1. Hannah Arendt, “On Violence,” in Crises of the Republic: Lying in Politics. Civil Disobedience. On Violence. Thoughts on Politics and Revolution,
New York, Harcourt Brace Jovanovich, 1972, p. 150.
2. In variations one reads that line repeatedly in the script to the animation. See: “70.0001,” in Fanni Fetzer and Franciska Zólyom (ed.), Clemens von Wedemeyer: The Illusion of a Crowd, Berlin, Archive Books, 2020, pp. 41–58.
3. Étienne Balibar, Barbara Cassin and Sandra Laugier, “Praxis,” in Barbara Cassin (ed.), Dictionary of Untranslatables: A Philosophical Lexicon (first published in French in 2004), Princeton, Princeton University Press, 2014, p. 829 (emphasis in original).
4. Juliane Rebentisch, The Art of Freedom: On the Dialectics of Democratic Existence (first published in German in 2012), Cambridge, Polity Press, 2012, pp. 185–189.
5. Marc Crépon, Barbara Cassin and Claudia Moatti, “People/Race/Nation,” in Cassin (ed.), Dictionary, p. 752.
6. Marco Baschera and Jacqueline Lichtenstein: “Actor,” in Cassin (ed.), Dictionary, p. 13 (emphasis in original).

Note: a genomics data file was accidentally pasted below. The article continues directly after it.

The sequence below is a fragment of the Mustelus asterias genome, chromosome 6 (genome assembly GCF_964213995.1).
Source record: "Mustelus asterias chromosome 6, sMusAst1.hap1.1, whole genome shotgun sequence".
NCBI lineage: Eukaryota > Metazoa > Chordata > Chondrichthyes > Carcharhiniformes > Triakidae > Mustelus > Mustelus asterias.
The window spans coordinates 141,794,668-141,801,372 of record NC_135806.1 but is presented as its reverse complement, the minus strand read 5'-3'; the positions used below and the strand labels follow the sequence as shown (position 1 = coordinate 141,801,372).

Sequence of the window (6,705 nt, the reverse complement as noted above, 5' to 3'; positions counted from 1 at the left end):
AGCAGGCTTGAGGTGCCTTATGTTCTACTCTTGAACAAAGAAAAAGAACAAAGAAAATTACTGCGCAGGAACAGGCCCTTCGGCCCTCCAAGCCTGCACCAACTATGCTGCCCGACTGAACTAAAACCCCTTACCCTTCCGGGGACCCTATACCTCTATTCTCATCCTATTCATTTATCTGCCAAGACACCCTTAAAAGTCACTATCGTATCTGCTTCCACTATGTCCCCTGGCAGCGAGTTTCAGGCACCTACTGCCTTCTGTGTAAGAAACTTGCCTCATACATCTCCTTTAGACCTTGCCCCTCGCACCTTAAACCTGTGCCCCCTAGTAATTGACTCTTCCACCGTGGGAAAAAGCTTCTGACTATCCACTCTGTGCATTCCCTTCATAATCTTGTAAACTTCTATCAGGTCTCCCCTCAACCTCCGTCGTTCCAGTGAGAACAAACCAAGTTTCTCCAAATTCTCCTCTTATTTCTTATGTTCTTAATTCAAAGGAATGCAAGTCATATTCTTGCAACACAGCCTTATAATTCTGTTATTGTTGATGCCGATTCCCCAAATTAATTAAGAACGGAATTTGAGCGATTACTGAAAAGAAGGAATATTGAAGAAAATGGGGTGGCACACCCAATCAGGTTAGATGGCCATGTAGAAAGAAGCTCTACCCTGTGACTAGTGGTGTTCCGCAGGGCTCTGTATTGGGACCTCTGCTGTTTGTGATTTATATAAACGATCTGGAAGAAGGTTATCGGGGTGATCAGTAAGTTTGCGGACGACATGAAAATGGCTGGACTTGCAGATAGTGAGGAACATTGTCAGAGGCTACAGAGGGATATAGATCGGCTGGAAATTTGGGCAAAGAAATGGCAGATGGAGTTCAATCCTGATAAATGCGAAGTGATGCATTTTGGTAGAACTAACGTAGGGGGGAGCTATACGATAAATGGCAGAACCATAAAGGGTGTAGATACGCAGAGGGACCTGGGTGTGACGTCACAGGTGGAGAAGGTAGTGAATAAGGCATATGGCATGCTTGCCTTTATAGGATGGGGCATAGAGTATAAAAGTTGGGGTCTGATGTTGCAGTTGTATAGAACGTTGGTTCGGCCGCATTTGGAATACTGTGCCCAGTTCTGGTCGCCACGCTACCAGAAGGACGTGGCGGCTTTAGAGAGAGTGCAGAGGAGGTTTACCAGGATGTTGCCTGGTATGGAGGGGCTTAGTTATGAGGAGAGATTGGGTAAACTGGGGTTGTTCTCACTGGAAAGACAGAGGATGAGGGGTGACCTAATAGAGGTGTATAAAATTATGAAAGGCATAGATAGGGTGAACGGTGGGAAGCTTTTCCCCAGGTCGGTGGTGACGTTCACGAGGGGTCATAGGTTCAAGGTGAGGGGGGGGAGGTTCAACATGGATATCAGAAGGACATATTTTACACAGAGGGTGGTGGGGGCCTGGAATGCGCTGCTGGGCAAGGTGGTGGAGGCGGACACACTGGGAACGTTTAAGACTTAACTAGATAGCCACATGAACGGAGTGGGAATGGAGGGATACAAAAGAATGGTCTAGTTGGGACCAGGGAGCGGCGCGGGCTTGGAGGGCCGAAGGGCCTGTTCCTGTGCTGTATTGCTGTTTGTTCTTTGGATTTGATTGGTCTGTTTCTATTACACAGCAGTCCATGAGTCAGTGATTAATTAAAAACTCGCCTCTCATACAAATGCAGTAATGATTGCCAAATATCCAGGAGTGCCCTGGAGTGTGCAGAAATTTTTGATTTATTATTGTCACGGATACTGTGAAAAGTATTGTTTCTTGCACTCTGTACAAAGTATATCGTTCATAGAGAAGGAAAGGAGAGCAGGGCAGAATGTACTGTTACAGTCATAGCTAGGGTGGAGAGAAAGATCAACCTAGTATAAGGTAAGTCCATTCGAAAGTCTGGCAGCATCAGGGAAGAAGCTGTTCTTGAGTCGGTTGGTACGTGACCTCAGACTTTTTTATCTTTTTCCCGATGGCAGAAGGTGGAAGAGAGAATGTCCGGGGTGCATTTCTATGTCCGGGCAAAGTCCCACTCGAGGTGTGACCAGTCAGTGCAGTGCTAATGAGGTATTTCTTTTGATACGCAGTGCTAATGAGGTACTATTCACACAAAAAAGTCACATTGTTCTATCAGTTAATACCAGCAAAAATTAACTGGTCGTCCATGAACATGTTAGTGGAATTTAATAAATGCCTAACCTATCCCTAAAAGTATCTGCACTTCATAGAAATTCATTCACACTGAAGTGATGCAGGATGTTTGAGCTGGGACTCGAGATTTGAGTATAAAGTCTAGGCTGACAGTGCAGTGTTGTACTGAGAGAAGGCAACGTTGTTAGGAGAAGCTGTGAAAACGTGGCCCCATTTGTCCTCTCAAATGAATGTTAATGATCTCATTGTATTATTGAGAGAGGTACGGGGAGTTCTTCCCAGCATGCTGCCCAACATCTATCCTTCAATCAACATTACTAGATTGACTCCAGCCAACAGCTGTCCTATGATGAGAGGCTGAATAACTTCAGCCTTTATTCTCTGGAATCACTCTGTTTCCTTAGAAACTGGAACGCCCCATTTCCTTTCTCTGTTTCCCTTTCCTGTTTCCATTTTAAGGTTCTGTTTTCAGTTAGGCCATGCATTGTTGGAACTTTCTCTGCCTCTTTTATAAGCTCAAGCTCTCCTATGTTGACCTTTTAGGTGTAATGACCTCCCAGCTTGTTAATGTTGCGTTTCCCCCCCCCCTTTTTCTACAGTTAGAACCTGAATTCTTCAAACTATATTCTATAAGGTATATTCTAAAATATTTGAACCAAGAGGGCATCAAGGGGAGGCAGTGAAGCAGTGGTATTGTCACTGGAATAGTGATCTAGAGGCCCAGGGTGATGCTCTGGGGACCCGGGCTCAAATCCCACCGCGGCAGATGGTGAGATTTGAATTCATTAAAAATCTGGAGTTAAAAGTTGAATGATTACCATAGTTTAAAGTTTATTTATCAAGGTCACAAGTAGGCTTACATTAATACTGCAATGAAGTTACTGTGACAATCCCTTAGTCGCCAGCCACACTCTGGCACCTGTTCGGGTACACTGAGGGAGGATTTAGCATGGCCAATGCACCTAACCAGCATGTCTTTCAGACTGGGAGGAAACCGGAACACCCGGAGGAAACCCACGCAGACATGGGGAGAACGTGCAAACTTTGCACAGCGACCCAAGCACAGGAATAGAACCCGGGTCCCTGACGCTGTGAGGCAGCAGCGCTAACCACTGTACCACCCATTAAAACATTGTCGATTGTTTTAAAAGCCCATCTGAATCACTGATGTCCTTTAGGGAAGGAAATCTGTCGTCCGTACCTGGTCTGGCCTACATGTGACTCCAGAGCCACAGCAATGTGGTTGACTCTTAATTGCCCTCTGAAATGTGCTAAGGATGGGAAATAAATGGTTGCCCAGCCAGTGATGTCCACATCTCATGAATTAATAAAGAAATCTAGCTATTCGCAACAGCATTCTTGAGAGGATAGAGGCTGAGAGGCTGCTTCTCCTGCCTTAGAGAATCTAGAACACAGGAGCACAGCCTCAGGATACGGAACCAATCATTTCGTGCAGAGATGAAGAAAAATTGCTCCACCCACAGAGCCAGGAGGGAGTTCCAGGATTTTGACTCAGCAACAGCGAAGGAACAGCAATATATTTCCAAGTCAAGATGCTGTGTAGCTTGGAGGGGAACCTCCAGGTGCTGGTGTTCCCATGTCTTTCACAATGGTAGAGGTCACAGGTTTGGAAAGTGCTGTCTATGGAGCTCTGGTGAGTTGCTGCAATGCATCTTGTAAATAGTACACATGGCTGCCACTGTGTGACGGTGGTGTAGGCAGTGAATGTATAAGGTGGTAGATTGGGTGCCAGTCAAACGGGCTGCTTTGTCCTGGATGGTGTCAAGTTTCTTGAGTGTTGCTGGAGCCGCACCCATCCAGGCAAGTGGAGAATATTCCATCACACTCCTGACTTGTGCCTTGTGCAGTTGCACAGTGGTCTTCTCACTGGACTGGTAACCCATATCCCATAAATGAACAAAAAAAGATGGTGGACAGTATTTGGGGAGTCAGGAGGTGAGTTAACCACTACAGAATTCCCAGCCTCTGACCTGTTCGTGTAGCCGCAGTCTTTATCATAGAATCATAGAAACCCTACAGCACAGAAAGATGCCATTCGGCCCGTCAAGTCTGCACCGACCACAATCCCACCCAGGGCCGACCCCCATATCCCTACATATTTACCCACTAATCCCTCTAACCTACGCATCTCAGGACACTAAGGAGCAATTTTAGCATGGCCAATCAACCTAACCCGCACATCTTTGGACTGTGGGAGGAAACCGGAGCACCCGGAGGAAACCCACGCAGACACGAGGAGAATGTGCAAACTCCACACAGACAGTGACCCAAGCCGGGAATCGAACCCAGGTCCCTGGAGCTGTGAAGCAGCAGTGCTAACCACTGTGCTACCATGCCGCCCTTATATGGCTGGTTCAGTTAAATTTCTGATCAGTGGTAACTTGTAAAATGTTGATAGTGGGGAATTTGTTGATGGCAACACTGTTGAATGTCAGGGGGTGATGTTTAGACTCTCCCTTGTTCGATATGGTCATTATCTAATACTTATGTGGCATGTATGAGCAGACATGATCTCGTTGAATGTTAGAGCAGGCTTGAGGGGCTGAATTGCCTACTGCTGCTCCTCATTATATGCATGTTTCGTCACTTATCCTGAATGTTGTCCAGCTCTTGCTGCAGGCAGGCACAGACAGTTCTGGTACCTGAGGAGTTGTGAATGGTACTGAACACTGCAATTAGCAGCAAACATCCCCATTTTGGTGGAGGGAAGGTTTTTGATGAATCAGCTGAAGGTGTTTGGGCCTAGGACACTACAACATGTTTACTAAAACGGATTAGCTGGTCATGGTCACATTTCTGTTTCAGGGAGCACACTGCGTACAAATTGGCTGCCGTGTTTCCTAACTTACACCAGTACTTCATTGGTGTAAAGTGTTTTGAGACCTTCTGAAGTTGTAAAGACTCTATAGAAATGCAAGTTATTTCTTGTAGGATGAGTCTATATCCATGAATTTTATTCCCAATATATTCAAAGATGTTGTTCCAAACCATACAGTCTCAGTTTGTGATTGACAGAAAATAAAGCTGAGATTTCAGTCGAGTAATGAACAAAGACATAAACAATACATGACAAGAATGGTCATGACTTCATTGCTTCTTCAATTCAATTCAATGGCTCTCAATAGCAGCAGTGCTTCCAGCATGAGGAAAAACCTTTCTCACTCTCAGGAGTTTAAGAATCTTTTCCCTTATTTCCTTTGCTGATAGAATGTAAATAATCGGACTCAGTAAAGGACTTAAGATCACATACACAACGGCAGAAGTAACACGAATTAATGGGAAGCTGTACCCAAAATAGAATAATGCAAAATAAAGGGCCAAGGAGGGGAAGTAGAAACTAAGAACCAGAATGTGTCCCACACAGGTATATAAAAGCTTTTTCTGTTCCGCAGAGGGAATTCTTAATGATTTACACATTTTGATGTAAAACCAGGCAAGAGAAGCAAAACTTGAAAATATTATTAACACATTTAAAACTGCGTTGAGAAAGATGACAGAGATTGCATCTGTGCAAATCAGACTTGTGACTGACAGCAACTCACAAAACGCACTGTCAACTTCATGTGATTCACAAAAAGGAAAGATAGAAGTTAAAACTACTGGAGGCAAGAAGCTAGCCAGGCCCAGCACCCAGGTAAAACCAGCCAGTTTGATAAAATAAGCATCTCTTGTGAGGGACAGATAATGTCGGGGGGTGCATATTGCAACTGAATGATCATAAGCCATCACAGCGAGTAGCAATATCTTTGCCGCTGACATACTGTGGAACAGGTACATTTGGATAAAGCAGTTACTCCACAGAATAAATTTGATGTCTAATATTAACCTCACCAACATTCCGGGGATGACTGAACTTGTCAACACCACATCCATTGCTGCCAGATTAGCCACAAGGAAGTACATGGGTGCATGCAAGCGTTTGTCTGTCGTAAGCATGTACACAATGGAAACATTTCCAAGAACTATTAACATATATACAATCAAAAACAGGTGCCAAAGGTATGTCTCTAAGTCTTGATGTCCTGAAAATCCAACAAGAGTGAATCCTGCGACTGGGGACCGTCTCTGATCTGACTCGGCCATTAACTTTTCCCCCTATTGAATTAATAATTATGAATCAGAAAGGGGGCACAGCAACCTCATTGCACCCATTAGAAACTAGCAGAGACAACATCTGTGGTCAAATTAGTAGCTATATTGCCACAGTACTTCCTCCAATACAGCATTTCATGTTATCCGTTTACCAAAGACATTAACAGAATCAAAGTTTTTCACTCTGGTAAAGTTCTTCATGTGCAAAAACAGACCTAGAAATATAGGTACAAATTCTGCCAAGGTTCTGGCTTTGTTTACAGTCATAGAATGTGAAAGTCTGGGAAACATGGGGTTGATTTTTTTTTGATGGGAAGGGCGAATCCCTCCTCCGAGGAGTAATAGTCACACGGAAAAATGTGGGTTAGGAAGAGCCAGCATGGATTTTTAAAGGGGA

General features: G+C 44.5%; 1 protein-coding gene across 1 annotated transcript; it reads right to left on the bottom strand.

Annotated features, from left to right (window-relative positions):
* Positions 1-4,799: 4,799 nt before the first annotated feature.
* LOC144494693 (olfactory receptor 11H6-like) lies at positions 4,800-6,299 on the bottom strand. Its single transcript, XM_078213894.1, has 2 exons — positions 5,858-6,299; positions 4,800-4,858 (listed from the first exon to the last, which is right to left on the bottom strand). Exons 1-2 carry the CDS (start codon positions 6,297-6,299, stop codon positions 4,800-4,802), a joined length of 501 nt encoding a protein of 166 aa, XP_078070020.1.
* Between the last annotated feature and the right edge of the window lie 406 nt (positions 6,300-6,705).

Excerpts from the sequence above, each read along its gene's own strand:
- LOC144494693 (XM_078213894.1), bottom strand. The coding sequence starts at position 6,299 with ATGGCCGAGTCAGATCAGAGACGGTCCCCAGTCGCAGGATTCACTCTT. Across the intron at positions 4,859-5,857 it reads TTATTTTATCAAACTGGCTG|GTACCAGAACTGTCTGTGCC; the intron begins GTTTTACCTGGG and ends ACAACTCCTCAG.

7. See also the entry “Behaviorism, Cognitivism” in Franciska Zólyom, “Clemens von Wedemeyer: Glossary A–M,” in Fetzer and Zólyom (ed.), Illusion, pp. 34–35.
8. Sandra Laugier, “Behavior,” in Cassin (ed.), Dictionary, p. 96.
This first monographic exhibition in Canada devoted to German artist Clemens von Wedemeyer comprises a selection of video installations and a visual essay pertaining to the representation of crowds and the tensions between the individual and the masses.
To that end, the artist revisits the writings of Elias Canetti (1960) on the psychology of crowds. Whereas Canetti was addressing the rise of fascism in the first half of the 20th century, Wedemeyer transposes his ideas to the era of Big Data, artificial intelligence and the modelling of human behaviour in surveillance capitalism. With simulations of crowd dynamics, from those used by police forces and public authorities for disaster scenarios to digitally created crowd scenes in blockbuster films, a new visibility of social relations emerges. Wedemeyer employs varied formats—documentary, fiction, screen-captured video, computer-generated imagery and found footage—to show that, while the tools of technology used to exert control are constantly evolving, the quest for power in digital capitalism remains highly contested.
This exhibition is made possible through the financial support of IFA (Institut für Auslandsbeziehungen). It is part of VOX’s new research axis devoted to investigatory images.
Conversation with Clemens von Wedemeyer
In-person conferences are back at VOX! Come meet the artist to discuss topics that pertain to his practice in conjunction with the exhibition The Illusion of a Crowd.Read more
Clemens von Wedemeyer, born in 1974 in Göttingen, Germany, currently lives and works in Berlin and holds a professorship for media art at the Academy of Fine Arts Leipzig.